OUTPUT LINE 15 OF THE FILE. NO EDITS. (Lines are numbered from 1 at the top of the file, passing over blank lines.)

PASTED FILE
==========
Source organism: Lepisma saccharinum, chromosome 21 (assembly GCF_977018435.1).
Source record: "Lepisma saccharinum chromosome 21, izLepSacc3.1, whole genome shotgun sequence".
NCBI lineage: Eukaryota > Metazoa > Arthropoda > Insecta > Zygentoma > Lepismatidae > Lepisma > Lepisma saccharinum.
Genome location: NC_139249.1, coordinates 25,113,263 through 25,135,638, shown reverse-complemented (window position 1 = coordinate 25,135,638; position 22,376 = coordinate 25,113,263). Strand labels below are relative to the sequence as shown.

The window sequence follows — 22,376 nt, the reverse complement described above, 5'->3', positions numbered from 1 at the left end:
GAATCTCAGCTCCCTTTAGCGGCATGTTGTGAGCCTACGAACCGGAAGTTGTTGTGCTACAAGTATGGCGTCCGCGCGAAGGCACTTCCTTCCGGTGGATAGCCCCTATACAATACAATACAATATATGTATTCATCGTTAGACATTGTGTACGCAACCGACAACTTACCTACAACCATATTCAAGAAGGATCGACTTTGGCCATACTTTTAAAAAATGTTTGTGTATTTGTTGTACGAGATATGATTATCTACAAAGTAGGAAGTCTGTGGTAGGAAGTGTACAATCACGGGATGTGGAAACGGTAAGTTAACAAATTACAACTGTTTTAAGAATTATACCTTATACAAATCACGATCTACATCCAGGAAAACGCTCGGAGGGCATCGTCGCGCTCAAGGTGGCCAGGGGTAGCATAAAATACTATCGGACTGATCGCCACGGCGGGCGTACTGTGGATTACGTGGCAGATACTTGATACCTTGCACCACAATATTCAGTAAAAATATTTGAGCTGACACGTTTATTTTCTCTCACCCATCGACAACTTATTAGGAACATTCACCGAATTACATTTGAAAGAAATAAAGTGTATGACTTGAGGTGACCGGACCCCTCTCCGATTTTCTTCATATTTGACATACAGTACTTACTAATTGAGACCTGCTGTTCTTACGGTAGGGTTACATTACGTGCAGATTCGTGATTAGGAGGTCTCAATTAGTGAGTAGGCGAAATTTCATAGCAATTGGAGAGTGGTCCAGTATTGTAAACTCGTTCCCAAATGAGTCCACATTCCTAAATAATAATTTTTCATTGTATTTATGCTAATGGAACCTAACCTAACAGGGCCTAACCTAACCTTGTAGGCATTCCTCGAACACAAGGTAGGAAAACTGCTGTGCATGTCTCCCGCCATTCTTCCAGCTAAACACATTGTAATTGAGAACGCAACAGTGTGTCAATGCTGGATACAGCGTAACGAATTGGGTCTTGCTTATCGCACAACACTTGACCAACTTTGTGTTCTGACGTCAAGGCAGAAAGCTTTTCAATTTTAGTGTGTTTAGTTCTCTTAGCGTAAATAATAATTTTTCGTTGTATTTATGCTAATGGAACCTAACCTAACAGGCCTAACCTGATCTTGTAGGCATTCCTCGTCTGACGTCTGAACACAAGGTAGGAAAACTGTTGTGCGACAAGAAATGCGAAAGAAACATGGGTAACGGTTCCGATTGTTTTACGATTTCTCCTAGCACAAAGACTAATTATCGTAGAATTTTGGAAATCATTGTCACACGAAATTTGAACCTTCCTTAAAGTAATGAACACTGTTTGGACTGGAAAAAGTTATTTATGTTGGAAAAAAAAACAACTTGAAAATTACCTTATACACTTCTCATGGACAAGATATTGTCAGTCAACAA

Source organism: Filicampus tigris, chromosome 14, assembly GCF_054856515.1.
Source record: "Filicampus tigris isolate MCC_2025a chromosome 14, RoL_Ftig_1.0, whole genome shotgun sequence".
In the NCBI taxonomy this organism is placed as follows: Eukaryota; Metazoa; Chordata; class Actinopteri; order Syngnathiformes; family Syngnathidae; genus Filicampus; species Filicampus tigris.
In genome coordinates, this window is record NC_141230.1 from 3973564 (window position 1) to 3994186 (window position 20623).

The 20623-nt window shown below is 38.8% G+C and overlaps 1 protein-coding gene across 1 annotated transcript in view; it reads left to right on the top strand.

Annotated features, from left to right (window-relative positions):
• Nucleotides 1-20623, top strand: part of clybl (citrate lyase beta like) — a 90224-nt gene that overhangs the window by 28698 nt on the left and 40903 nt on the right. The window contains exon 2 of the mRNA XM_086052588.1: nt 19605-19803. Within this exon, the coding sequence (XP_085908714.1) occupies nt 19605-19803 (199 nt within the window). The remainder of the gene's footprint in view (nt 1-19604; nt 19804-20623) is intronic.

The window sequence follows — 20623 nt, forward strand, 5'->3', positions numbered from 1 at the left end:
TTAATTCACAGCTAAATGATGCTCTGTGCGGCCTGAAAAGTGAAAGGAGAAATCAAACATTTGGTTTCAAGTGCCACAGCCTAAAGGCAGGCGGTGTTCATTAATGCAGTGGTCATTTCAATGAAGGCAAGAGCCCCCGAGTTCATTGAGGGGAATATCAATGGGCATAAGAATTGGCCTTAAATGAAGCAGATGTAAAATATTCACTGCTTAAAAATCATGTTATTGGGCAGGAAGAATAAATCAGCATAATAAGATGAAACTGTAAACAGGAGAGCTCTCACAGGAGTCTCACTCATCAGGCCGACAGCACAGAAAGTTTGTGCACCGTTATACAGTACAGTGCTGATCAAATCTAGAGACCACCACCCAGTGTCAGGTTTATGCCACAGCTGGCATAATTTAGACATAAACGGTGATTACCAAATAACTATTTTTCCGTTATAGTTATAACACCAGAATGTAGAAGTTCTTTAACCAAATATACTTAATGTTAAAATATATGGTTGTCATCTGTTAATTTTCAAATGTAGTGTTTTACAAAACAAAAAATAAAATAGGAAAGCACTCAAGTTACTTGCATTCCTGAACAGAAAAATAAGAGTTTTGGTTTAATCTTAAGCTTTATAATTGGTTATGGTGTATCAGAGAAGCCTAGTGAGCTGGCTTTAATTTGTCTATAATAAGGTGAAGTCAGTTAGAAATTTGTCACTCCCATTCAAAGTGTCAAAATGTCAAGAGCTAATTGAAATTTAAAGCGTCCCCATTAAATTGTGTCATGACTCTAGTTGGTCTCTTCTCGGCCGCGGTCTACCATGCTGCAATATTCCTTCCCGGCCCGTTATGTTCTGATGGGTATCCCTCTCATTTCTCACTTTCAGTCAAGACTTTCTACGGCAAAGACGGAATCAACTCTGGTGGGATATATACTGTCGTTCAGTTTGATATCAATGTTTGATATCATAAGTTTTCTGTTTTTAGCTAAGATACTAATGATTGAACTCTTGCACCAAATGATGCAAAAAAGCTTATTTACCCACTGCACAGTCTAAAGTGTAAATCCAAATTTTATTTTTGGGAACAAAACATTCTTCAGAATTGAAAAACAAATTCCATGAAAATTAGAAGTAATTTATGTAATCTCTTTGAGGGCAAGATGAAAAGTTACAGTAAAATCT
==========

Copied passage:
TTAATTCACAGCTAAATGATGCTCTGTGCGGCCTGAAAAGTGAAAGGAGAAATCAAACATTTGGTTTCAAGTGCCACAGCCTAAAGGCAGGCGGTGTTCATTAATGCAGTGGTCATTTCAATGAAGGCAAGAGCCCCCGAGTTCATTGAGGGGAATATCAATGGGCATAAGAATTGGCCTTAAATGAAGCAGATGTAAAATATTCACTGCTTAAAAATCATGTTATTGGGCAGGAAGAATAAATCAGCATAATAAGATGAAACTGTAAACAGGAGAGCTCTCACAGGAGTCTCACTCATCAGGCCGACAGCACAGAAAGTTTGTGCACCGTTATACAGTACAGTGCTGATCAAATCTAGAGACCACCACCCAGTGTCAGGTTTATGCCACAGCTGGCATAATTTAGACATAAACGGTGATTACCAAATAACTATTTTTCCGTTATAGTTATAACACCAGAATGTAGAAGTTCTTTAACCAAATATACTTAATGTTAAAATATATGGTTGTCATCTGTTAATTTTCAAATGTAGTGTTTTACAAAACAAAAAATAAAATAGGAAAGCACTCAAGTTACTTGCATTCCTGAACAGAAAAATAAGAGTTTTGGTTTAATCTTAAGCTTTATAATTGGTTATGGTGTATCAGAGAAGCCTAGTGAGCTGGCTTTAATTTGTCTATAATAAGGTGAAGTCAGTTAGAAATTTGTCACTCCCATTCAAAGTGTCAAAATGTCAAGAGCTAATTGAAATTTAAAGCGTCCCCATTAAATTGTGTCATGACTCTAGTTGGTCTCTTCTCGGCCGCGGTCTACCATGCTGCAATATTCCTTCCCGGCCCGTTATGTTCTGATGGGTATCCCTCTCATTTCTCACTTTCAGTCAAGACTTTCTACGGCAAAGACGGAATCAACTCTGGTGGGATATATACTGTCGTTCAGTTTGATATCAATGTTTGATATCATAAGTTTTCTGTTTTTAGCTAAGATACTAATGATTGAACTCTTGCACCAAATGATGCAAAAAAGCTTATTTACCCACTGCACAGTCTAAAGTGTAAATCCAAATTTTATTTTTGGGAACAAAACATTCTTCAGAATTGAAAAACAAATTCCATGAAAATTAGAAGTAATTTATGTAATCTCTTTGAGGGCAAGATGAAAAGTTACAGTAAAATCT